The Celtics got murdered on the boards last night, how do they fix it?
The Celtics lost a close matchup with the Chicago Bulls last night, 105-99, after making a late surge that ultimately fell short after a few mishaps in the closing seconds. If you looked at the shooting percentages, you would have thought this to be a blowout in favor of Boston. The C's shot 50% from the field and held Chicago to just 39.1% shooting; however, the Bulls did hit a very unlikely 11 for 25 (44%) from deep. Dwyane Wade was burying 3's from the parking lot:
He had 4 himself - Note: He only hit 7 all of last season, but that's not the point. The Celtics looked better overall than they did the night before in a win against Brooklyn, but they got completely owned on the glass. The C's were out-rebounded 55-36, and were completely overmatched on the boards. Even if the legs were a little weak on the second night of a back-to-back, giving up all those second chance plays is horrendous.
The addition of Al Horford is going to help the Celtics team in many ways, but if there's one thing that Jared Sullinger did better than Big AL - Note: There is only one thing - it was Jared's ability to rebound the basketball. Sully averaged 11.7 total rebounds per 36 minutes, whereas Horford came in at 8.9 per 36. Also, Evan Turner's 6.5 boards per 36 have come out of that box score too.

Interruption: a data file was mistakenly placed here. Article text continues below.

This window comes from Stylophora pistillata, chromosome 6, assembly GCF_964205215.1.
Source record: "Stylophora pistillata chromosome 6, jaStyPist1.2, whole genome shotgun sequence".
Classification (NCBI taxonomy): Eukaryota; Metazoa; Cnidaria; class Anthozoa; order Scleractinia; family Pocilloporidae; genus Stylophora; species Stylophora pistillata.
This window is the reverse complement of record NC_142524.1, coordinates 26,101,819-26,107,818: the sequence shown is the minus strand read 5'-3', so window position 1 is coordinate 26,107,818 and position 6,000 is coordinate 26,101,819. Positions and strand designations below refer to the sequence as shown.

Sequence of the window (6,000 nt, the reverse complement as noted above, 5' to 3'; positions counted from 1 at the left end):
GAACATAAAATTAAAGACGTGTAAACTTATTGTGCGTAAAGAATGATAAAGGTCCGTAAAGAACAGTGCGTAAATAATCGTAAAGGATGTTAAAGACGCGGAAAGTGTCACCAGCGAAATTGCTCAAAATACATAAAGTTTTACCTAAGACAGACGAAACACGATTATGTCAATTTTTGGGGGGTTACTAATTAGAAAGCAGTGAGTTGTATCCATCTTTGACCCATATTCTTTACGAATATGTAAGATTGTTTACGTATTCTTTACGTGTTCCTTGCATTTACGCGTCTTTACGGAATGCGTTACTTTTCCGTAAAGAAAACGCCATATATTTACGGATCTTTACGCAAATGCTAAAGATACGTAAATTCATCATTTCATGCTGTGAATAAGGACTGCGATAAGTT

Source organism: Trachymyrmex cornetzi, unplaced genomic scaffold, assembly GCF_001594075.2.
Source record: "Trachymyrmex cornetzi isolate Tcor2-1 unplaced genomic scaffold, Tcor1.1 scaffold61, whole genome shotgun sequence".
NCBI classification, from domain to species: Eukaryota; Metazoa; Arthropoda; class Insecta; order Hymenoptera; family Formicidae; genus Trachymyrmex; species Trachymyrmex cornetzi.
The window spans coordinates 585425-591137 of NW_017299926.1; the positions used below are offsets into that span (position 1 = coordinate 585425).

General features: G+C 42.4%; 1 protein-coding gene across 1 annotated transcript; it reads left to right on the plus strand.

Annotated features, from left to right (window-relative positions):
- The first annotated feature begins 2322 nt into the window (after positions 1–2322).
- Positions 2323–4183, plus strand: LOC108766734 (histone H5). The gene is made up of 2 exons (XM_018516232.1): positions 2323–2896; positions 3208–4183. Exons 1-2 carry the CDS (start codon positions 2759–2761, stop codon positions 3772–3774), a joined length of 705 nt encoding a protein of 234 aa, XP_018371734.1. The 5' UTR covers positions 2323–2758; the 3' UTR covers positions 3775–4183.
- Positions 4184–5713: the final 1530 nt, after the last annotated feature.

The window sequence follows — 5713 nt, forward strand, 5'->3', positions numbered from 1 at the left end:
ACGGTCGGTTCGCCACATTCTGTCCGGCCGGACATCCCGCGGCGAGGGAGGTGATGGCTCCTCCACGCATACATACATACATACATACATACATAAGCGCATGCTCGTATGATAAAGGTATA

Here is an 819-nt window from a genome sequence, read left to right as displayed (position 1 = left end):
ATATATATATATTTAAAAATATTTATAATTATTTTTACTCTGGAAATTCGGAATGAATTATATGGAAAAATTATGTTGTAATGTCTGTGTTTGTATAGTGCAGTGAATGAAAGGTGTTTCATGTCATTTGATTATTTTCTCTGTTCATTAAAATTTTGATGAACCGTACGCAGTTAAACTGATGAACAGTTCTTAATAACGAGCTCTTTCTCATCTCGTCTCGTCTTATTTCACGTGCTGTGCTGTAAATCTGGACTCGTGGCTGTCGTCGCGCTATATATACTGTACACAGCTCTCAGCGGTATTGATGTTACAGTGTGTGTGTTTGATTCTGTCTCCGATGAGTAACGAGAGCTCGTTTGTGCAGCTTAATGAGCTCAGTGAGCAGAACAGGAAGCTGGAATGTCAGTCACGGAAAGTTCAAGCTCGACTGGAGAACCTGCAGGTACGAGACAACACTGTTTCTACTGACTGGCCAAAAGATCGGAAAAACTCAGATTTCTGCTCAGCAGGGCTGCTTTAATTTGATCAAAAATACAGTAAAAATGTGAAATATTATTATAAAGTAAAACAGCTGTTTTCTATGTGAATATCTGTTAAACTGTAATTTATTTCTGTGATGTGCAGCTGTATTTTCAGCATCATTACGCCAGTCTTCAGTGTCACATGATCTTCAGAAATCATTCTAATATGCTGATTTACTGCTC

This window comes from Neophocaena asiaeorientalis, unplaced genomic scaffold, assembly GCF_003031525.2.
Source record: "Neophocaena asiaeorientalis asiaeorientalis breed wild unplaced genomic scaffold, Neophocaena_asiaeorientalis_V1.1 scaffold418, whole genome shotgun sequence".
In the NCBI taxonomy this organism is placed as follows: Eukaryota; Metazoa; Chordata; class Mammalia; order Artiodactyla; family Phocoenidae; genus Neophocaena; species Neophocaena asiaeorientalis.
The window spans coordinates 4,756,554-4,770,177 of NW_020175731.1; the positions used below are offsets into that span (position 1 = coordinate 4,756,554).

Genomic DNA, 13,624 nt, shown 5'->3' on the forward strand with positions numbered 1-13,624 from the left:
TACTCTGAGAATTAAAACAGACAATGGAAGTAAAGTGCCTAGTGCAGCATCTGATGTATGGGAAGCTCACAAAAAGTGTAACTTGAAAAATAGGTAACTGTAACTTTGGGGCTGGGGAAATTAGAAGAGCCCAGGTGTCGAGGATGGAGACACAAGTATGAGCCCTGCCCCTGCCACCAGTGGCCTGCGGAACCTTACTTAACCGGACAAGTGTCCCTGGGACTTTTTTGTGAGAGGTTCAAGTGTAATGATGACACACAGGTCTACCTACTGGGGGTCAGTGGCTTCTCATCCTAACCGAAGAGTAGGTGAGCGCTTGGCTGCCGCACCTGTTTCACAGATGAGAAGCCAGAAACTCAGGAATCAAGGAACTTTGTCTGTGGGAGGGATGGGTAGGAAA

The Celtics finished 6th last year in total rebounds, and although our dearly departed aforementioned friends were two of the better rebounders on the team, the drop-off should not be so drastic. Horford may not be as pure a rebounder as Sullinger was, but he's certainly no slouch. And with all the minutes Jaylen Brown is getting, his size should allow him in time to fill up a lot of the production that went to Portland with Turner.
Brad Stevens thinks the key to getting back to gaining an advantage has everything to do with working together:
"Vivid in my mind is Avery snatching rebounds while others boxed out," says Stevens. Says that's what Celts will need to do to rebound well.
Stevens is less concerned with who gets the rebound, and feels it's more important that if guys keep their man off the ball then it opens up opportunities for other Celtics players to get to the loose ball. I believe that as the new guys become more accustomed to Stevens' system this will work itself out. After just two games I'm not willing to say this is going to be a serious issue going forward, but it's certainly something to keep an eye on. If the rebounding woes don't figure themselves out, expect the C's to be in the market for a big man who can rebound. Sup, Philly?